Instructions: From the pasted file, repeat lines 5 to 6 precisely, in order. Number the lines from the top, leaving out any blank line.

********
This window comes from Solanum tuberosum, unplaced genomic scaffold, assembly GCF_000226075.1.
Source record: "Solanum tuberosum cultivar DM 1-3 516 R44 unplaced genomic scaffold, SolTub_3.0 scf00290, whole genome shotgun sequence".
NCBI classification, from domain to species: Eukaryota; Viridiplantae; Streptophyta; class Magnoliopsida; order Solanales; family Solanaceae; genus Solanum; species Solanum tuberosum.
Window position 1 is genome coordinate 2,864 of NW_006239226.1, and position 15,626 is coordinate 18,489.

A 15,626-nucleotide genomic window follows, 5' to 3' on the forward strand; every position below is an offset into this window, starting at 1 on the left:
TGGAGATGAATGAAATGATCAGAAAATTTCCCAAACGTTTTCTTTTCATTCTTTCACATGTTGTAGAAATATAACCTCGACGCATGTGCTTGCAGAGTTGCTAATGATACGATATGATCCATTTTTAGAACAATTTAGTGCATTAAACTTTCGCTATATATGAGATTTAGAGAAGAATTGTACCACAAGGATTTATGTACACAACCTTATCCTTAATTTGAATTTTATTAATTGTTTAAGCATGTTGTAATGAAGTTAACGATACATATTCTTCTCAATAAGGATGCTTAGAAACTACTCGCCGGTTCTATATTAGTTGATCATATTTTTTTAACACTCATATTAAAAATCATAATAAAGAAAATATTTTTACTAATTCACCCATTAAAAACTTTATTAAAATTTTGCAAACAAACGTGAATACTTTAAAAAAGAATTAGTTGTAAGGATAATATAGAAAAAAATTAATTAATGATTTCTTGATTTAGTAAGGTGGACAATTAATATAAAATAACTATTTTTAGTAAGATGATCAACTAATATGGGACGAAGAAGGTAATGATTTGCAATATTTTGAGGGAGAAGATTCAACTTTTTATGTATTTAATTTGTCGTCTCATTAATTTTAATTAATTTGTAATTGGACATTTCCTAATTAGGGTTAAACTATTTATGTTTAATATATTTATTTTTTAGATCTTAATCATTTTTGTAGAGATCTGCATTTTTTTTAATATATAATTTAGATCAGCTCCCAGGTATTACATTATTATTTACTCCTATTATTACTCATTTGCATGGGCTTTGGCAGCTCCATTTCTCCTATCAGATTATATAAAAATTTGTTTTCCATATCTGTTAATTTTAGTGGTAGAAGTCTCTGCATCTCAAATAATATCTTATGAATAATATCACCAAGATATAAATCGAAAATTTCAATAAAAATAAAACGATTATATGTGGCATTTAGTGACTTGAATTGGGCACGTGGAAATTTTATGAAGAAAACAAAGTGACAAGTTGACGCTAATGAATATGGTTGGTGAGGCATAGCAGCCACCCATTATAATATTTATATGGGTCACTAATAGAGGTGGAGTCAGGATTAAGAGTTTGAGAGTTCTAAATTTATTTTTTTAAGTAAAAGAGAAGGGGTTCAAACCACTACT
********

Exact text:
A 15,626-nucleotide genomic window follows, 5' to 3' on the forward strand; every position below is an offset into this window, starting at 1 on the left:
TGGAGATGAATGAAATGATCAGAAAATTTCCCAAACGTTTTCTTTTCATTCTTTCACATGTTGTAGAAATATAACCTCGACGCATGTGCTTGCAGAGTTGCTAATGATACGATATGATCCATTTTTAGAACAATTTAGTGCATTAAACTTTCGCTATATATGAGATTTAGAGAAGAATTGTACCACAAGGATTTATGTACACAACCTTATCCTTAATTTGAATTTTATTAATTGTTTAAGCATGTTGTAATGAAGTTAACGATACATATTCTTCTCAATAAGGATGCTTAGAAACTACTCGCCGGTTCTATATTAGTTGATCATATTTTTTTAACACTCATATTAAAAATCATAATAAAGAAAATATTTTTACTAATTCACCCATTAAAAACTTTATTAAAATTTTGCAAACAAACGTGAATACTTTAAAAAAGAATTAGTTGTAAGGATAATATAGAAAAAAATTAATTAATGATTTCTTGATTTAGTAAGGTGGACAATTAATATAAAATAACTATTTTTAGTAAGATGATCAACTAATATGGGACGAAGAAGGTAATGATTTGCAATATTTTGAGGGAGAAGATTCAACTTTTTATGTATTTAATTTGTCGTCTCATTAATTTTAATTAATTTGTAATTGGACATTTCCTAATTAGGGTTAAACTATTTATGTTTAATATATTTATTTTTTAGATCTTAATCATTTTTGTAGAGATCTGCATTTTTTTTAATATATAATTTAGATCAGCTCCCAGGTATTACATTATTATTTACTCCTATTATTACTCATTTGCATGGGCTTTGGCAGCTCCATTTCTCCTATCAGATTATATAAAAATTTGTTTTCCATATCTGTTAATTTTAGTGGTAGAAGTCTCTGCATCTCAAATAATATCTTATGAATAATATCACCAAGATATAAATCGAAAATTTCAATAAAAATAAAACGATTATATGTGGCATTTAGTGACTTGAATTGGGCACGTGGAAATTTTATGAAGAAAACAAAGTGACAAGTTGACGCTAATGAATATGGTTGGTGAGGCATAGCAGCCACCCATTATAATATTTATATGGGTCACTAATAGAGGTGGAGTCAGGATTAAGAGTTTGAGAGTTCTAAATTTATTTTTTTAAGTAAAAGAGAAGGGGTTCAAACCACTACT